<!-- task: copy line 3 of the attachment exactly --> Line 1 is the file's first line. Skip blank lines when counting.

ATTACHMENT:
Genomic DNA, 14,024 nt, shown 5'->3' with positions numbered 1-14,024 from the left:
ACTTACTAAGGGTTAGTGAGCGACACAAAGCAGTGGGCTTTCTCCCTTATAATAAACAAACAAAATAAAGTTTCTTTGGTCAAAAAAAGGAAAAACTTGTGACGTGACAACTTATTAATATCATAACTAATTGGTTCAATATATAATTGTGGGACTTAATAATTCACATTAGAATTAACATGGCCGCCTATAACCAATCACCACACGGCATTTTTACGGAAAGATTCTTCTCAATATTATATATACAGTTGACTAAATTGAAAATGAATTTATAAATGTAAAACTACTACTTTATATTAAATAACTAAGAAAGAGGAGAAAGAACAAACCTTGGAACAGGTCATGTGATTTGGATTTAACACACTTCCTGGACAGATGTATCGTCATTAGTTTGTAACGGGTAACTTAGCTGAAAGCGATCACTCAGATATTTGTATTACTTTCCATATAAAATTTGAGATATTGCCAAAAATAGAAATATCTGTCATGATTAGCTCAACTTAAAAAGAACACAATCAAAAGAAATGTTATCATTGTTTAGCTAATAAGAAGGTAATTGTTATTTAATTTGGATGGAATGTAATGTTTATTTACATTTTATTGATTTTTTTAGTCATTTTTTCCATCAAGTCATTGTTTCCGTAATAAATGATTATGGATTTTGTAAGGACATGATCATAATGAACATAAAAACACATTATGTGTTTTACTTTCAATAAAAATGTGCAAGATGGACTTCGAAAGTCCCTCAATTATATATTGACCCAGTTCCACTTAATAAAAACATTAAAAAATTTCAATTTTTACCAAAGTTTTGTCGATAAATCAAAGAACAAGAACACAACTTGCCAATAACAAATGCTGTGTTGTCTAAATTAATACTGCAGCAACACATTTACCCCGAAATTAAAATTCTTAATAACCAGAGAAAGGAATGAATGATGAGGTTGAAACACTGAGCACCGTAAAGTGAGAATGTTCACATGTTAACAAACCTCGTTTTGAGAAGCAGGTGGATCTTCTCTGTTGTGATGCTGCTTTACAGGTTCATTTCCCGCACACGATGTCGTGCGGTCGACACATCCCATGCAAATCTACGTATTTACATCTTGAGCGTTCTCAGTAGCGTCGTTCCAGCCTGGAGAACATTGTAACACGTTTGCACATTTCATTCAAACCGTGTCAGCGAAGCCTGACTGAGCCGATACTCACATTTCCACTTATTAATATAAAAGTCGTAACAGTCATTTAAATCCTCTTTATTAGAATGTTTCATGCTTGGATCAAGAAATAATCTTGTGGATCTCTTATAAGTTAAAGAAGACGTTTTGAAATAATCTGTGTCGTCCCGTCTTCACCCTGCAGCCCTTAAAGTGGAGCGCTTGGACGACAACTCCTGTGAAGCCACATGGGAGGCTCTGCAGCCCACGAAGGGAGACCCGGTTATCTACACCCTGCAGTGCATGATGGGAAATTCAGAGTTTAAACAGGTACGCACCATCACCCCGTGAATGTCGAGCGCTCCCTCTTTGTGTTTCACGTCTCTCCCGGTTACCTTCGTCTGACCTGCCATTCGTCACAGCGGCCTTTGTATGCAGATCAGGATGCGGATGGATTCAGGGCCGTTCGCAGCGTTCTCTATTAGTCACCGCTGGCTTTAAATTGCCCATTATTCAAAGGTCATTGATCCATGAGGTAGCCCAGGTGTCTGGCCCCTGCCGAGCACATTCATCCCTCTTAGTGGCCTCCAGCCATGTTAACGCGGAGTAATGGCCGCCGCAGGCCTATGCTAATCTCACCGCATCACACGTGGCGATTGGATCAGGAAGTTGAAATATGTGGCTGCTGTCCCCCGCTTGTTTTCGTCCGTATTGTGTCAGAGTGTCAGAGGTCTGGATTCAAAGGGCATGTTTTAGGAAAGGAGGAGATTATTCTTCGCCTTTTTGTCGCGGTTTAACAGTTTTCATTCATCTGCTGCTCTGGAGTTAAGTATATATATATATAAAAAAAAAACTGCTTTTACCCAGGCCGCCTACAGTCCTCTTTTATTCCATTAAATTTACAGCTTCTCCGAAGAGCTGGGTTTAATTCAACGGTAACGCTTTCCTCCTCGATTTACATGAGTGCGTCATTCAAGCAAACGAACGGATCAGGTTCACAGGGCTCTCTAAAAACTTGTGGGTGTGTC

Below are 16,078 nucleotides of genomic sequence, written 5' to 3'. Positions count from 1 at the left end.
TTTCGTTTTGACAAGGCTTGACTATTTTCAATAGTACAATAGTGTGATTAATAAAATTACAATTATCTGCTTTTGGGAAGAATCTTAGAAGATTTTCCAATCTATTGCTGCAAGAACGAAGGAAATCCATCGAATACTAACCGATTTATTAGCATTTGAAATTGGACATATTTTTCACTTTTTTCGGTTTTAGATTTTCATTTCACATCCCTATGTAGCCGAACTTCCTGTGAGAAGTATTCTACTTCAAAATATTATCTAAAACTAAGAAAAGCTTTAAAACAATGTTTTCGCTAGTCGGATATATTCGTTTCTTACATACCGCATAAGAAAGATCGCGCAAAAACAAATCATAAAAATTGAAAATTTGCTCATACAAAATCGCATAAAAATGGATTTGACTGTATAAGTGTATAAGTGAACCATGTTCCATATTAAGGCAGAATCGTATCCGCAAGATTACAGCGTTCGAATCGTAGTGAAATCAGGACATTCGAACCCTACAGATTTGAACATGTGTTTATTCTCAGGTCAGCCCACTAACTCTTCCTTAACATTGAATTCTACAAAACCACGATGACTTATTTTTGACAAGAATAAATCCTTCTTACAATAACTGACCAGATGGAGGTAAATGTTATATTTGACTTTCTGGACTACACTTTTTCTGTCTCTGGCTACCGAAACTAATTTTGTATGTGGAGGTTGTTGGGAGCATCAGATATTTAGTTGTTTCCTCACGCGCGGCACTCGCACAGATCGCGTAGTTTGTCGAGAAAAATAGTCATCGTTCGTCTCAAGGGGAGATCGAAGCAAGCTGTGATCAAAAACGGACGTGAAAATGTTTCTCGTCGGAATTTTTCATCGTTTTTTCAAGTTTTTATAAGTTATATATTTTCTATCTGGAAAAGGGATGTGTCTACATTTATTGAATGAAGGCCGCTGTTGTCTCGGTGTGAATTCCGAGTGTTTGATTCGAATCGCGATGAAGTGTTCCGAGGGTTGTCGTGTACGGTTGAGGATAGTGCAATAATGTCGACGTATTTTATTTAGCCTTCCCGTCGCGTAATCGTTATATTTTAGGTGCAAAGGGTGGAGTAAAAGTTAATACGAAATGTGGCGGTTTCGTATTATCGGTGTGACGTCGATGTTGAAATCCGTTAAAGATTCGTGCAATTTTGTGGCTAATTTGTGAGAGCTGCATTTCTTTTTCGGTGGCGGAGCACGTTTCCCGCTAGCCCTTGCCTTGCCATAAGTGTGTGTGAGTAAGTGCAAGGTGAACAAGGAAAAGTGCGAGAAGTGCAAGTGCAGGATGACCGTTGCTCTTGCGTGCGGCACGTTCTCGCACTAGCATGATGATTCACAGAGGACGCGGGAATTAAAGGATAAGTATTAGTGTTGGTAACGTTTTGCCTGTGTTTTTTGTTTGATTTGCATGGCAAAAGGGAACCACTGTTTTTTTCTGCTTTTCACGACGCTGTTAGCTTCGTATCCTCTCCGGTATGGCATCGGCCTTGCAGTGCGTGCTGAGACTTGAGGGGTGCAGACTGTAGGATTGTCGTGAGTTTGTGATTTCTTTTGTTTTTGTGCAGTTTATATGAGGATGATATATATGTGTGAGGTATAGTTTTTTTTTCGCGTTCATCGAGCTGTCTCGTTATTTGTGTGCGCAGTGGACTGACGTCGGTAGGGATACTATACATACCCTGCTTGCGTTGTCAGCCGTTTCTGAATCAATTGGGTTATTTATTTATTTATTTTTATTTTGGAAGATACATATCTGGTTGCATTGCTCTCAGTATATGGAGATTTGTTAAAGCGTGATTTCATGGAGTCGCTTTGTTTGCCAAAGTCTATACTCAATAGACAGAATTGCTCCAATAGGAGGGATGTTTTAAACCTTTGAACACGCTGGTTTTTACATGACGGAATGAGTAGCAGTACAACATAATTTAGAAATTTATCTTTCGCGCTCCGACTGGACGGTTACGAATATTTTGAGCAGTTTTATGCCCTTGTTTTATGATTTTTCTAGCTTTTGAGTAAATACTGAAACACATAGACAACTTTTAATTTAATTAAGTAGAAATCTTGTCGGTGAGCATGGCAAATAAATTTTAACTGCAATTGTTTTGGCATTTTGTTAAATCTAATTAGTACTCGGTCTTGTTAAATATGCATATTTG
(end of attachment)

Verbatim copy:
Below are 16,078 nucleotides of genomic sequence, written 5' to 3'. Positions count from 1 at the left end.